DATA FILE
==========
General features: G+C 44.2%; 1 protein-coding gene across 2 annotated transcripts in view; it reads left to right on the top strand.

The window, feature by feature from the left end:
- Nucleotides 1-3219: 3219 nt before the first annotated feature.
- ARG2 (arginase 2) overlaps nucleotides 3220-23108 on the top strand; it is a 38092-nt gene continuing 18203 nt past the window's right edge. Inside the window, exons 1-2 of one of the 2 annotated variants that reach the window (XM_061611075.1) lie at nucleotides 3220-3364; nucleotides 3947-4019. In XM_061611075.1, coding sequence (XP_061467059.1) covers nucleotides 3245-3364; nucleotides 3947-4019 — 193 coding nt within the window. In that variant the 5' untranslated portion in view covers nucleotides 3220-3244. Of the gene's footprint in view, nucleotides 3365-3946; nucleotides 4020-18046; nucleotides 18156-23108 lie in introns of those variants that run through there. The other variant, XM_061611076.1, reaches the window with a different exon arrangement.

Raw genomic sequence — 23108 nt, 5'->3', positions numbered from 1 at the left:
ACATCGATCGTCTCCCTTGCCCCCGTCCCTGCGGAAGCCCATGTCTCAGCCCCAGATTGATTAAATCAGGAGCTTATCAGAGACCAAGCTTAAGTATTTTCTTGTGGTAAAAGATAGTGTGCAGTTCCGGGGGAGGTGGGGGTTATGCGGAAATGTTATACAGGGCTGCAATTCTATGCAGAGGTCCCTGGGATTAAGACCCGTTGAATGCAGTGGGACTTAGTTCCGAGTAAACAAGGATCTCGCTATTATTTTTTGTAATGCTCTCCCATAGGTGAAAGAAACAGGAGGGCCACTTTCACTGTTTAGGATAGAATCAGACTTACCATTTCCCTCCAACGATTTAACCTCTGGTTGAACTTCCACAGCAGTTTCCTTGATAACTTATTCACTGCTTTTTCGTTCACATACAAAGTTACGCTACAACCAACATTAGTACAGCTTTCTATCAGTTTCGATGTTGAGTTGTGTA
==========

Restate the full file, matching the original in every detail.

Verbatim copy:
General features: G+C 44.2%; 1 protein-coding gene across 2 annotated transcripts in view; it reads left to right on the top strand.

The window, feature by feature from the left end:
- Nucleotides 1-3219: 3219 nt before the first annotated feature.
- ARG2 (arginase 2) overlaps nucleotides 3220-23108 on the top strand; it is a 38092-nt gene continuing 18203 nt past the window's right edge. Inside the window, exons 1-2 of one of the 2 annotated variants that reach the window (XM_061611075.1) lie at nucleotides 3220-3364; nucleotides 3947-4019. In XM_061611075.1, coding sequence (XP_061467059.1) covers nucleotides 3245-3364; nucleotides 3947-4019 — 193 coding nt within the window. In that variant the 5' untranslated portion in view covers nucleotides 3220-3244. Of the gene's footprint in view, nucleotides 3365-3946; nucleotides 4020-18046; nucleotides 18156-23108 lie in introns of those variants that run through there. The other variant, XM_061611076.1, reaches the window with a different exon arrangement.

Raw genomic sequence — 23108 nt, 5'->3', positions numbered from 1 at the left:
ACATCGATCGTCTCCCTTGCCCCCGTCCCTGCGGAAGCCCATGTCTCAGCCCCAGATTGATTAAATCAGGAGCTTATCAGAGACCAAGCTTAAGTATTTTCTTGTGGTAAAAGATAGTGTGCAGTTCCGGGGGAGGTGGGGGTTATGCGGAAATGTTATACAGGGCTGCAATTCTATGCAGAGGTCCCTGGGATTAAGACCCGTTGAATGCAGTGGGACTTAGTTCCGAGTAAACAAGGATCTCGCTATTATTTTTTGTAATGCTCTCCCATAGGTGAAAGAAACAGGAGGGCCACTTTCACTGTTTAGGATAGAATCAGACTTACCATTTCCCTCCAACGATTTAACCTCTGGTTGAACTTCCACAGCAGTTTCCTTGATAACTTATTCACTGCTTTTTCGTTCACATACAAAGTTACGCTACAACCAACATTAGTACAGCTTTCTATCAGTTTCGATGTTGAGTTGTGTA